for 1 of the 2 subjects, demonstrated a normally responsive HPA axis. Atopic Dermatitis Studies: In 2 controlled 28-day studies, fluticasone
Local drug-related adverse events were transient burning, resolving the propionate cream, 0.05% once daily was equivalent to fluticasone
same day it was reported; transient urticaria, resolving the same day it propionate cream, 0.05% twice daily in the treatment of moderate to
was reported; erythematous rash; dusky erythema, resolving within 1 severe eczema. The investigator’s global evaluation after 28 days of
month after cessation of fluticasone propionate cream, 0.05%; and treatment is shown in Table 5.
telangiectasia, resolving within 3 months after stopping fluticasone
propionate cream, 0.05%. Table 5: Physician’s Assessment of Clinical Response
Table 1: Drug-Related Adverse Events - Skin Fluticasone propionate Fluticasone propionate
Adverse Events Fluticasone Fluticasone Vehicle cream, 0.05% cream, 0.05%
Once Daily Twice Daily Twice Daily Once Daily Twice Daily
(n = 210) (n = 203) (n = 78) Study 1 Study 2 Study 1 Study 2
(n= 64) (n= 106) (n= 65) (n=100)
Skin infection 1 (0.5%) 0 0
Infected eczema 1 (0.5%) 2 (1.0%) 0 Cleared 30% 20% 48% 21%
Viral warts 0 1 (0.5%) 0 Excellent 42% 32% 32% 50%
Herpes simplex 0 1 (0.5%) 0 Good 17% 26% 5% 12%
Impetigo 1 (0.5%) 0 0 Fair 3% 14% 6% 10%
Atopic dermatitis 1 (0.5%) 0 0 Poor 5% 3% 8% 4%
Eczema 1 (0.5%) 0 0 Worse 3% 6% 2% 3%
Exacerbation of eczema 4 (1.9%) 1 (0.5%) 1 (1.3%)
Erythema 0 2 (1.0%) 0 The clinical signs and symptoms of atopic dermatitis were scored on a
Burning 2 (1.0%) 2 (1.0%) 2 (2.6%) scale of 0=absent, 1=mild, 2=moderate, and 3=severe. The mean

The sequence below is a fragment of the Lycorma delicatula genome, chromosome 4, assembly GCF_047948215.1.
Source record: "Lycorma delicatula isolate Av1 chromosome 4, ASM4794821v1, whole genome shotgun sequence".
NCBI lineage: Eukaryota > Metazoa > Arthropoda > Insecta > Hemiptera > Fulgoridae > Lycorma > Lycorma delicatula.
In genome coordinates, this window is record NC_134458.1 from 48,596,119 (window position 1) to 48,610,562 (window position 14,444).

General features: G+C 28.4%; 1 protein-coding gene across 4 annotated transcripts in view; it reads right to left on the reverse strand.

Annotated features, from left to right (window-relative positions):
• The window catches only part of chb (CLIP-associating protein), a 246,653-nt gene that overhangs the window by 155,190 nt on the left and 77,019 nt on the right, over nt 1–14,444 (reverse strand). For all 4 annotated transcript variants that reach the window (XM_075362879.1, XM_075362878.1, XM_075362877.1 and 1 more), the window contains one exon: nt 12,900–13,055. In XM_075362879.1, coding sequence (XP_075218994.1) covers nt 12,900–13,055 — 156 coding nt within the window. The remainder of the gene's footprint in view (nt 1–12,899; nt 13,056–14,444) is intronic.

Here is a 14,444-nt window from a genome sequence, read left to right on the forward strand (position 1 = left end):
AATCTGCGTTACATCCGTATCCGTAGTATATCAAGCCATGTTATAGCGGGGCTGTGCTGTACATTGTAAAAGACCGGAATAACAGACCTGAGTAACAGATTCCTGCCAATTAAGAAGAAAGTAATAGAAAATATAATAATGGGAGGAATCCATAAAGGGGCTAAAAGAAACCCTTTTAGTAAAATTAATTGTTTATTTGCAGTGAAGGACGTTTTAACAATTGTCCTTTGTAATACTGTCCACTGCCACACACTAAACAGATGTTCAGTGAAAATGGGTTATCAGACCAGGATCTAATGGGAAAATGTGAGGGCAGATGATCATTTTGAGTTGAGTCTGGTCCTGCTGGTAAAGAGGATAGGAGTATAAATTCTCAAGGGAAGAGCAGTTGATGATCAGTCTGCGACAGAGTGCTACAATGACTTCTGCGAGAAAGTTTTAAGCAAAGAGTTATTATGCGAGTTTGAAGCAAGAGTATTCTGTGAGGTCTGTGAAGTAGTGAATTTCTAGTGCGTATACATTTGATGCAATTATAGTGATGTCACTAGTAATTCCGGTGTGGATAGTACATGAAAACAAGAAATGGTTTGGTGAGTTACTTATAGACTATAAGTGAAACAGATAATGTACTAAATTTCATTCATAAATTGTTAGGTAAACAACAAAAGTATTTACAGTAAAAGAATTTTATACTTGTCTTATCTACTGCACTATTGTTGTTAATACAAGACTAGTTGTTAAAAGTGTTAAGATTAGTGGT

Stinging 0 2 (1.0%) 1 (1.3%) improvements over baseline at the end of treatment are shown in
Skin irritation 6 (2.9%) 2 (1.0%) 0 Table 6.
Pruritus 2 (1.0%) 4 (1.9%) 4 (5.1%)
Exacerbation of pruritus 4 (1.9%) 1 (0.5%) 1 (1.3%) Table 6: Clinical Signs and Symptoms: Mean Improvements Over
Folliculitis 1 (0.5%) 1 (0.5%) 0 Baseline
Blisters 0 1 (0.5%) 0 Fluticasone propionate Fluticasone propionate
Dryness of skin 3 (1.4%) 1 (0.5%) 0 cream, 0.05% cream, 0.05%
Once Daily Twice Daily
Table 2: Adverse Events* From Pediatric Open-Label Trial Study 1 Study 2 Study 1 Study 2
Erythema 1.7 1.5 1.8 1.7
Adverse Events Fluticasone Twice Daily Pruritus 2.1 1.6 2.1 1.7
Burning 1 (2.0%) Thickening 1.6 1.3 1.6 1.5
Dusky erythema 1 (2.0%) Lichenification 1.2 1.2 1.2 1.3
Erythematous rash 1 (2.0%) Vesiculation 0.5 0.4 0.5 0.5
Facial telangiectasia † 2 (4.9%) Crusting 0.6 0.7 0.8 0.8
Non-facial telangiectasia 1 (2.0%)
Urticaria 1 (2.0%) HOW SUPPLIED: Fluticasone propionate cream, 0.05% is supplied in:
*See text for additional detail. 15-g tubes, 30-g tubes and 60-g tubes.
n=41. Store between 2° and 30°C (36° and 86°F).
The following local adverse reactions have been reported infrequent- DISTRIBUTED BY PERRIGO®, ALLEGAN, MI 49010
ly with topical corticosteroids, and they may occur more frequently with
the use of occlusive dressings and higher potency corticosteroids. These
1H300 RC J1
reactions are listed in an approximately decreasing order of occurrence:
irritation, folliculitis, acneiform eruptions, hypopigmentation, perioral
dermatitis, allergic contact dermatitis, secondary infection, skin atrophy,